Cities unite for Walk As One

Nicole Jones

Close to 3,000 people gathered along the riverfront area on Saturday. October 15, just in the shadow of the Suspension Bridge. There weren’t fireworks. It wasn’t for a cultural food festival. It was, instead, for the annual National Conference for Community and Justice’s Walk As One event.

The event, which was designed to raise benefit money for NCCJ and the National Underground Railroad Freedom Center, is an annual gathering of people of all races, creeds and religions around the city. The walk itself, which was 10k (6.2 miles), began at the Freedom Center, went through downtown Cincinnati, across the purple bridge over into Newport, through Newport and Covington, and back across the suspension bridge to end at the Freedom Center. There was also a run, which started ten minutes prior to the walk start time of 10 a.m., which followed the same route.

“It went very well,” said Mimi Assanuvat, Senior Executive Secretary to the President of the University. “Northern had good representation at the event.” She, along with 13 other NKU representatives, mainly faculty and their families, took part in the walk, which the university was heavily involved in on several levels.

NKU President James Votruba served as educational chair for the event. “NCCJ sponsors programs designed to build understanding across lines of race, ethnicity, religion, national origin and class,” he said. Votruba, along with Jack Cassidy of Cincinnati Bell, also co-chaired the event. NKU also printed several of the fliers that the walk used in the campus print shop.

Several different companies were represented among the 3,000. Among them were GE, Channel 9-WCPO, Mercy Health Partners, Cinergy, Cincinnati Bell, the Cincinnati Police Department, and the Enquirer. The groups gathered at 9 a.m. outside the front of the Freedom Center for free food, drinks and fellowship, allowing them to tour booths set up by the various groups to see what they were all about. At 9:35 a.m., a group from Mercy Health Partners hosted an aerobics workout on the grass in front of the building, to warm everyone up and get them ready. At 9:50, the runners began, and the walkers followed 10 minutes later. According to Assanuvat, the walk took about 90 minutes to complete. Many groups mingled, talking and chatting with each other while they walked.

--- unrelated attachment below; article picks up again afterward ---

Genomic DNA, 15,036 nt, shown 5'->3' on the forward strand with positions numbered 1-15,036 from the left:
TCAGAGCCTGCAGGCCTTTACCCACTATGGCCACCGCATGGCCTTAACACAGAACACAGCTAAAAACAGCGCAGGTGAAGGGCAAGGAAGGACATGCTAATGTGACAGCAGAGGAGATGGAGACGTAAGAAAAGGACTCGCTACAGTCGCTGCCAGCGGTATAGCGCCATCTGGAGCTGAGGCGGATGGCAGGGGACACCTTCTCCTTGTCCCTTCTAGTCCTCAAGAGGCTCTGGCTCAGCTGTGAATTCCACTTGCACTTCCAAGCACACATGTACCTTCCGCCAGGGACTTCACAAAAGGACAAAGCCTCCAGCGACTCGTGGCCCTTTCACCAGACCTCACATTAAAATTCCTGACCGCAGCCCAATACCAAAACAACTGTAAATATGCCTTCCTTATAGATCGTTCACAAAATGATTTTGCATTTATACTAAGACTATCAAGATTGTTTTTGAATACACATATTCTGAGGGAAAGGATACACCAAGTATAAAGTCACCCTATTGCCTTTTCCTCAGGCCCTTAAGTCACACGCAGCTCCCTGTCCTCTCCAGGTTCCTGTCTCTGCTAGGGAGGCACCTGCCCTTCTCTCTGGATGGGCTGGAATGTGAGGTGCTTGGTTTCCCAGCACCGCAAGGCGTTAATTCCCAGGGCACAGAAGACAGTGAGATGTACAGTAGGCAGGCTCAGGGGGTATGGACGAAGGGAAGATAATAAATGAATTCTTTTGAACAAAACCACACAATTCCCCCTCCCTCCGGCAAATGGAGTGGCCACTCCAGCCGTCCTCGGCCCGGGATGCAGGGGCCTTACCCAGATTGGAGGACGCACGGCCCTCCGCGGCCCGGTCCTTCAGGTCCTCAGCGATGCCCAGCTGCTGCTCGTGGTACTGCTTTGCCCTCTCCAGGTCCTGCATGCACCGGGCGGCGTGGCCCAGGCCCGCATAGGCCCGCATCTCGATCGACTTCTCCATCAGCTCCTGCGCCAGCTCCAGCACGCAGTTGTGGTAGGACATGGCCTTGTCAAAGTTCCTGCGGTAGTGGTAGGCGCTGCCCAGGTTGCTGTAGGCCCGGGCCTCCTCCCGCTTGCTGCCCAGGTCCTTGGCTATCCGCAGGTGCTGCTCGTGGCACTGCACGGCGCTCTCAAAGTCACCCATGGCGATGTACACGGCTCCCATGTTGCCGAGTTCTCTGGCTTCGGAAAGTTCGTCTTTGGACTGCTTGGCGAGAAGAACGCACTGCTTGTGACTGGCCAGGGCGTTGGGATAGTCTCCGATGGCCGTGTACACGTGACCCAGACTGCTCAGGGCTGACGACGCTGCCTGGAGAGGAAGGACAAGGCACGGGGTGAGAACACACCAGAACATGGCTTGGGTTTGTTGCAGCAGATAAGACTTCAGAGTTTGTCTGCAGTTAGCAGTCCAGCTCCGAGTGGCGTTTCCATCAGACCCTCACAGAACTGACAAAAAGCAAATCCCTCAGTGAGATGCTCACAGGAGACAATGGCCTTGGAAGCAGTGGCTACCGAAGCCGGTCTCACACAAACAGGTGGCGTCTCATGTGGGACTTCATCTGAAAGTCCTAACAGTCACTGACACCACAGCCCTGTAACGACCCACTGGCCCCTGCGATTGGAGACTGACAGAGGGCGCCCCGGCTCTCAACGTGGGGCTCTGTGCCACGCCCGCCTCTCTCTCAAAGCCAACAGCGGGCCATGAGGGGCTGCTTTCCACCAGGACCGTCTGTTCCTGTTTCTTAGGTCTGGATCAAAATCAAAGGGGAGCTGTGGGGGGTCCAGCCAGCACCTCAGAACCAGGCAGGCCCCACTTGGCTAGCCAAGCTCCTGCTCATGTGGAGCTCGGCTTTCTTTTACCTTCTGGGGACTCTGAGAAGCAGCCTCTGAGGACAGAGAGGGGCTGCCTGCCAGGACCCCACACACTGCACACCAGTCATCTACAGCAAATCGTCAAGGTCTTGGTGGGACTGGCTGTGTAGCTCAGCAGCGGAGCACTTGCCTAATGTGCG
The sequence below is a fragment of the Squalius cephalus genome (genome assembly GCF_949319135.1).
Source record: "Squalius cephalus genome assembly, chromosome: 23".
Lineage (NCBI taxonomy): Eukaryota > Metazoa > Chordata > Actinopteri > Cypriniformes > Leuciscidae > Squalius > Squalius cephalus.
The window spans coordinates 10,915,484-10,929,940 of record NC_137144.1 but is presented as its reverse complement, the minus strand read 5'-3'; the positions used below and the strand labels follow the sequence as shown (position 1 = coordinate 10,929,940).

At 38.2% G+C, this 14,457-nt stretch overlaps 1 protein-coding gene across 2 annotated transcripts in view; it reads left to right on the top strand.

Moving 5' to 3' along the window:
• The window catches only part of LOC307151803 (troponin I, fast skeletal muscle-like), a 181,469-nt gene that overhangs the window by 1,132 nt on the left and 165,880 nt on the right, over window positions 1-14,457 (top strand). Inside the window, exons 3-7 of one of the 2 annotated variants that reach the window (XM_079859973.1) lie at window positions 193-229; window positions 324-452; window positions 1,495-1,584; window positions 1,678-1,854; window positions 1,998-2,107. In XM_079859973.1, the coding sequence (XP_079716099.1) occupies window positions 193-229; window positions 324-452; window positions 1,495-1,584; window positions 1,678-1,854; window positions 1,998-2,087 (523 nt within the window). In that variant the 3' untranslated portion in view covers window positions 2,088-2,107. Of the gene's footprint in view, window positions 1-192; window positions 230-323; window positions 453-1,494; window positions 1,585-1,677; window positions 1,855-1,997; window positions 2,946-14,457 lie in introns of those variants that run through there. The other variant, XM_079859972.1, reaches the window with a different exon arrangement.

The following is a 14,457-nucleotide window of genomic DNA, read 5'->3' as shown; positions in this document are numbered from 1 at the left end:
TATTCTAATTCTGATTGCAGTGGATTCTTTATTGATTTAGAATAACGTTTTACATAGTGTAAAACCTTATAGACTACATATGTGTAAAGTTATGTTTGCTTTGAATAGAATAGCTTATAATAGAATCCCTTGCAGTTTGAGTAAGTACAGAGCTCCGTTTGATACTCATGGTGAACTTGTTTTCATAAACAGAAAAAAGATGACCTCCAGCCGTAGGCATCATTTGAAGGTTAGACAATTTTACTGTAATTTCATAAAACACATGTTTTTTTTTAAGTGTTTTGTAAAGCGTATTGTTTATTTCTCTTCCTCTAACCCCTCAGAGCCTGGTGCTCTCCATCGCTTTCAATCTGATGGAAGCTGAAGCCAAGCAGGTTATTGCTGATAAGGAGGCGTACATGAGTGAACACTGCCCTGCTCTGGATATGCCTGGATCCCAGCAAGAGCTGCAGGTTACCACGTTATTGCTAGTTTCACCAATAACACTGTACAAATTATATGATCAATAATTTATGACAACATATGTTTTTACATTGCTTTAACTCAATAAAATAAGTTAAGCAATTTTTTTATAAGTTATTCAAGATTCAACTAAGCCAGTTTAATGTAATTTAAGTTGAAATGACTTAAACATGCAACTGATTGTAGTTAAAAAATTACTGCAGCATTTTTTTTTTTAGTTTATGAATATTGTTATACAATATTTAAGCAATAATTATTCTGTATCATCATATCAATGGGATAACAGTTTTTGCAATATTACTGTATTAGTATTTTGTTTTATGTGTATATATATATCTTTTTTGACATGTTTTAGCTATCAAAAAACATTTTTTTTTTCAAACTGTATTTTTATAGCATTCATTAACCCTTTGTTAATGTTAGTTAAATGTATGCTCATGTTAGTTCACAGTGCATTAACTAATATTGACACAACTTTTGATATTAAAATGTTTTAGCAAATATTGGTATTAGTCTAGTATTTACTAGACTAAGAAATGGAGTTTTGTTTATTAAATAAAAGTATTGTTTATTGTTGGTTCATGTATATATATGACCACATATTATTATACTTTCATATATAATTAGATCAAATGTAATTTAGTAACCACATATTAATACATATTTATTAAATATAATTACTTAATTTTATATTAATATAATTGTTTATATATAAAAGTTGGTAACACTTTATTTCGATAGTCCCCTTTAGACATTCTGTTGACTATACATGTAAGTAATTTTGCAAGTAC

Prince Brown, Jr., a professor of sociology, philosophy and anthropology at the university, was also heavily involved in both the walk and the Freedom Center. He said, “This walk is a community external expression that expresses commitment to an inclusive society and a desire for racial reconciliation.” Brown has been involved with the walk for three years, and with the Freedom Center since its debut five years ago. Brown said he felt the walk was an important event because race is a subject a lot of people are still not comfortable talking about. In addition to his duties with the university, Brown is also involved with the Institute for Freedom Studies. He takes part in yearly joint conferences with the Freedom Center. He is also frequently present at seminars and workshops on slavery and the Underground Railroad.

The money from the walk goes to support programs that NCCJ is involved with, such as Anytown Youth Leadership, the Police Youth “Live-In” Camp and Healing Through History. NCCJ Chairman Nathan Stein said, “I think the event was a great success this year. Of course, you put so much time and energy into the event and you always worry how it’s going to turn out, and if everyone will enjoy it.” Brown also shared his feelings on the event, “I commend the people who thought up the idea and are still working to make it an even more high-profile event.”